C: Assisted PUCL in approaching Supreme Court to prevent continued prosecutions under the unconstitutional S.66A:
In July, People’s Union for Civil Liberties approached the Supreme Court seeking directions to ensure that individuals are not prosecuted under Section 66A of the Information Technology Act, 2000 which the Supreme Court struck down in Shreya Singhal vs. Union of India & Ors., (2015) 5 SCC 1.
Action: We provided legal assistance to PUCL in drafting an application that highlighted the data on Zombie Tracker - a platform that we built in collaboration with Civic Data Labs to track cases that include a charge under S.66A.
Impact: As a result of the application, the Ministry of Home Affairs issued a notification directing law enforcement authorities to stop registering cases under S.66A, and withdraw pending proceedings. The Supreme Court has issued notice on the application to all State Governments and High Courts in India. Several State Governments and High Courts have filed affidavits disclosing exactly how many cases under S66A of the IT Act are currently pending in their respective jurisdictions.
D: Enabled the victims of the Pegasus Spyware approach the Supreme Court:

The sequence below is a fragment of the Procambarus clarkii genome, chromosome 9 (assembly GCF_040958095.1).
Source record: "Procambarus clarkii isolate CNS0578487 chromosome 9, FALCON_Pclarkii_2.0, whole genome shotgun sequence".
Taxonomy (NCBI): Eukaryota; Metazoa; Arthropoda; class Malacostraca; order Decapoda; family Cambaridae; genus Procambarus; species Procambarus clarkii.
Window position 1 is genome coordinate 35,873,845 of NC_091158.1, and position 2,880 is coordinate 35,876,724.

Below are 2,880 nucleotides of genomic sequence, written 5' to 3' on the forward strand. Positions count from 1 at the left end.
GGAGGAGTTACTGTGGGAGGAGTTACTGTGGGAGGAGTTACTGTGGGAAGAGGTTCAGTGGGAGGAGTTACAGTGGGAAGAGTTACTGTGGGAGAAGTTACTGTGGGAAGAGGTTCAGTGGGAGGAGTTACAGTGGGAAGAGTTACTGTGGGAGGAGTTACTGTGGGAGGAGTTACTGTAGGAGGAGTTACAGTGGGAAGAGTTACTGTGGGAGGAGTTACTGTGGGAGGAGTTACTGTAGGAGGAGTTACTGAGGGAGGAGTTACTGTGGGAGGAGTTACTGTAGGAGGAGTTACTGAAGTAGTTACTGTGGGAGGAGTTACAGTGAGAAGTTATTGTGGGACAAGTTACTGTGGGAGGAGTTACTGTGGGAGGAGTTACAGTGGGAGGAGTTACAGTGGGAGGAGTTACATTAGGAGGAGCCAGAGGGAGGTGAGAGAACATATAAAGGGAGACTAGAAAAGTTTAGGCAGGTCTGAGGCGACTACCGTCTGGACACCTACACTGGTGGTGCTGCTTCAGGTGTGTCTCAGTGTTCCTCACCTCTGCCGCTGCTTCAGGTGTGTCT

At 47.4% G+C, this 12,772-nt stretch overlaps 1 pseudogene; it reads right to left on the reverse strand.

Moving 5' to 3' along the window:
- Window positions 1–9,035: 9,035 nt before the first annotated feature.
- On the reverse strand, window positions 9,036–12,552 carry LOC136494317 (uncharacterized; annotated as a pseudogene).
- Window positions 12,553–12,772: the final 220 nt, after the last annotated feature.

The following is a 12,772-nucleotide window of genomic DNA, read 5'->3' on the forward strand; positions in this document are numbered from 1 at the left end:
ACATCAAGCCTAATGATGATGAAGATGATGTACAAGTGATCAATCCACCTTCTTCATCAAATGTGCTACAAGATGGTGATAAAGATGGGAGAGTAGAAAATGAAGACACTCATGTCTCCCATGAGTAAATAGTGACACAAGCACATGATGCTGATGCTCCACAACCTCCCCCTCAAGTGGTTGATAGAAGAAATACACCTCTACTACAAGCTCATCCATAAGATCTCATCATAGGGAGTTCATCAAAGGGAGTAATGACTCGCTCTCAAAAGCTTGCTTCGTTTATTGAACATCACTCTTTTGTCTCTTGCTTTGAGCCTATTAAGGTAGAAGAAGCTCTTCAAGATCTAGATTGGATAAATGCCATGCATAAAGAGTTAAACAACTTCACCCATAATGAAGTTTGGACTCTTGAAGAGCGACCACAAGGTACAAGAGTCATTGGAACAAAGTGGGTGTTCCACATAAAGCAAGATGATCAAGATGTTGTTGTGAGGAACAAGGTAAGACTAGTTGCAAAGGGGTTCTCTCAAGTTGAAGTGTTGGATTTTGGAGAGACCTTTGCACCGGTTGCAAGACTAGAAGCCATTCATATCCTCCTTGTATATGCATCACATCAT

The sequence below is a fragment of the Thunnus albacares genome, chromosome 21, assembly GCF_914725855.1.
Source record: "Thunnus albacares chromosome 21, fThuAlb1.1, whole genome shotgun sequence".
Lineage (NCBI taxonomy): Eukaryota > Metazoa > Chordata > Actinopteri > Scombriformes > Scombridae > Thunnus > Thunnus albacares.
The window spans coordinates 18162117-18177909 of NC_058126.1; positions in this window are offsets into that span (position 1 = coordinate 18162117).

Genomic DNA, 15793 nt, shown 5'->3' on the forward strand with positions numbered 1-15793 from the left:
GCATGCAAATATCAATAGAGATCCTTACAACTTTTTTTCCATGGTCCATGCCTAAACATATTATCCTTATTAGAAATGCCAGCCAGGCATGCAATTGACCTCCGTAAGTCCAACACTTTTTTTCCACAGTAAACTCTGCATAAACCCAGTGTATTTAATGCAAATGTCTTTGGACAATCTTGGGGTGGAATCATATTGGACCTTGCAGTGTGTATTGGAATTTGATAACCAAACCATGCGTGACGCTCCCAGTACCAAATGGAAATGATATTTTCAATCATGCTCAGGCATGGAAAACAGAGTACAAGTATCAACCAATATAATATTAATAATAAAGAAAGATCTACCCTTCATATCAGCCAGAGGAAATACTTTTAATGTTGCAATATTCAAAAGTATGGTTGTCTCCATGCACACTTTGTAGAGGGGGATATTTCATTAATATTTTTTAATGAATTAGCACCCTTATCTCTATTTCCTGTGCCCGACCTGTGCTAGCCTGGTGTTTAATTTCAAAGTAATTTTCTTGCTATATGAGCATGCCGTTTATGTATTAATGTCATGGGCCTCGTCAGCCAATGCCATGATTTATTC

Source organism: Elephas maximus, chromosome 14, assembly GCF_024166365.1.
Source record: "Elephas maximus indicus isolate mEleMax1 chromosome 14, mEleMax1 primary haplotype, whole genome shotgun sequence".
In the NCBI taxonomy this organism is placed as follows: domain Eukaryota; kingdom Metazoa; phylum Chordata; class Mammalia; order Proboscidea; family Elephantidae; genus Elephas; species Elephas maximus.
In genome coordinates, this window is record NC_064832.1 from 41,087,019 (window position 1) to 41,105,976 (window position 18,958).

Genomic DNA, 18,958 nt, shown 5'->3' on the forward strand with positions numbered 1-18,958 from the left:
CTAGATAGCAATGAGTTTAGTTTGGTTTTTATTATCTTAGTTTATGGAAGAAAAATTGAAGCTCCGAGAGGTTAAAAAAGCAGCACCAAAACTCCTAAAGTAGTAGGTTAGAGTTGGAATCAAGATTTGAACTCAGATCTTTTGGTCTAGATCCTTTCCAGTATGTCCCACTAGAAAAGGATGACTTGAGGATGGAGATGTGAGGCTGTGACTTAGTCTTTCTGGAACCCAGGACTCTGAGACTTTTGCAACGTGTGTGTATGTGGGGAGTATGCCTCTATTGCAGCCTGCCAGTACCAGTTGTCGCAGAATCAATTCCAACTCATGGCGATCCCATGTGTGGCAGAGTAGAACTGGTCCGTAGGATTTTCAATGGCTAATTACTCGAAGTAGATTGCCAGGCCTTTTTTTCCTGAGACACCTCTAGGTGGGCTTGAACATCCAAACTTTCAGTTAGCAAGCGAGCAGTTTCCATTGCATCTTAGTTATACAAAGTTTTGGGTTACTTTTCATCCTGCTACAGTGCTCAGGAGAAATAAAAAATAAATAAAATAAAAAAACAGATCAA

Also in July, the Pegasus Project - an international consortium of journalists - revealed that over 300 mobile phones including those belonging to ministers, opposition leaders and journalists were targeted by the Pegasus Spyware which is sold by NSO to ‘vetted governments’.
Action: We assisted Mr Rupesh Singh and Ms Ipsa Shatakshi who are activists based in Jharkhand and whose numbers were in the leaked database, to approach the Supreme Court. In the petition, they sought a declaration that the use of the Pegasus Spyware is unconstitutional and a direction to the Union Government to disclose documents related to the spyware. We also provided legal support to other members of the civil society who were targeted by the Pegasus Spyware.
Impact: In October, the Supreme Court constituted a committee to examine the allegations raised in the petitions before them. This is an issue of immense magnitude, and we look forward to assisting the committee.
This year we also decided to further the cause of digital rights before bodies other than courts. We believe that in an age where digital rights are threatened not just by the government but also by private corporations, regulatory bodies such as CCI are important avenues to secure justice.